By Sue Sprang
SYNOD – Your church council has decided it’s time to visit the congregation’s mission to see if it is still a viable one or needs some adjustment. Perhaps you are in the process of redevelopment, starting from scratch to find a mission course that best serves what you want to accomplish.
Having discussions and allowing people to dream can be a great way to pull a congregation together around a common goal. But it’s also hard work, requiring commitment, study, and sometimes even risk to tweak or completely overhaul your mission. It also requires solid leadership to lay the groundwork, bring others on board, and keep the mission vision alive.
Do you have members whose skills, ideas, and gifts could be an asset to undergirding your congregation’s mission, especially if they were to receive three years of learning that would include grounding in Lutheran theology, biblical studies, gift discernment, and practical skills? Plus there’s the added advantage of gaining confidence, mission-mindedness, and building a network with other lay ministers.
Our synod’s Lay Ministry Training Program (LMTP) is a great resource for helping shape strong lay leadership. This is a process that includes weekend retreats, skill days, mentors, application, and evaluation. Resource persons include seminary professors, rostered leaders, and lay persons.
Brian Schaidt, a member of Gethsemane, Wyoming, recently completed the LMTP. He uses his gifts and LMTP learning at his congregation and at Maple Creek, a Lutheran Social Services ministry in Grand Rapids that provides independent and assisted living, and in-house skilled nursing and memory care for seniors.
Shaidt mainly works in the area of evangelism/outreach and worship/preaching*, but his experience at Maple Creek has brought the potential of expanding his role.
“I have led worship [at Gethsemane] several times,” he said, “and it is a great joy to do so. Having now led my first worship at Maple Creek, I am seeing a new area of service to the elderly in both preaching and possible other areas.”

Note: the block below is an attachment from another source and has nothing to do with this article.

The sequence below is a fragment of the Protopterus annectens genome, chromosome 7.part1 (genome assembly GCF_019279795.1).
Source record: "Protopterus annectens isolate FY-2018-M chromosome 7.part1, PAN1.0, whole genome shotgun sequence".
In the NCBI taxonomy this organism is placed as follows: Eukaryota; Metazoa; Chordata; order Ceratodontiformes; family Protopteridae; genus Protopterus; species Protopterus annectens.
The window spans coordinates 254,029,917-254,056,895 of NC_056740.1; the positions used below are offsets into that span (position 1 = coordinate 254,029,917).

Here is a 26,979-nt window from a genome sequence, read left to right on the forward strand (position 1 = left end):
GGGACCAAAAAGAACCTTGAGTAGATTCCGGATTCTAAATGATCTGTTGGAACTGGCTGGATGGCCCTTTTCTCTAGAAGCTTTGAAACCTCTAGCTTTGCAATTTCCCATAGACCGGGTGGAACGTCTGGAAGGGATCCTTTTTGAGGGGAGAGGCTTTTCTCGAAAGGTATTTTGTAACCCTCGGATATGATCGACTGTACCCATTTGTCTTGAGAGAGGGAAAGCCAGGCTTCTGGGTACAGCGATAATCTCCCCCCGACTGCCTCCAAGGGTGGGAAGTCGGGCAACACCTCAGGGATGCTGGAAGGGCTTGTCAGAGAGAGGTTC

Schaidt sees his role as a lay minister as being able to confidently and unashamedly tell the good news of Christ Jesus.
“As we (lay ministers) grow in faith, so does our ministry,” he said. “We become more comfortable talking about our faith and sharing how those beliefs strengthen us in the deepest of challenges. Being a lay minister, going through the LMTP, accelerates that growth through high-level education in ministry and mission.”
Patrick Blanchard of Christ Lutheran, Wyoming, also recently completed the LMTP. His foci are pastoral care and outreach. He uses his gifts and training there as well as at Maple Creek.
“At church, I work closely with the pastor, assisting with needs that arise in the normal course of ministry, such as hospital and homebound visitation,” he said. “My passion is evangelism and I am fortunate to be on staff as Outreach Coordinator. Our church is growing under new leadership and I am constantly trying to think of new ways to carry the gospel message into the community.
“At Maple Creek I work closely with Pastor Becky Ebb-Speese as a chaplain volunteer,” he continued. “My focus there is one-on-one pastoral care.”
Blanchard serves on the synod’s Witness/Evangelism team and is now a mentor for the LMTP.
He is also considering ordained ministry.
“The LMTP was a very good way to begin,” he said.
Lay ministers use their various gifts and their LMTP experience in different ways – some up front, leading the pack; others more subtle and behind the scenes. But it’s all about undergirding their congregations’ mission.
*A lay ministers preaches in his/her own congregation with guidance from the pastor and permission from the Office of the Bishop. Preaching in other venues is a special circumstance and must run through the Office of the Bishop.
NOTE – Thank you to Bob Frei for the use of his photo of the 2015 Lay Ministry Training Program graduate recognition at the May assembly.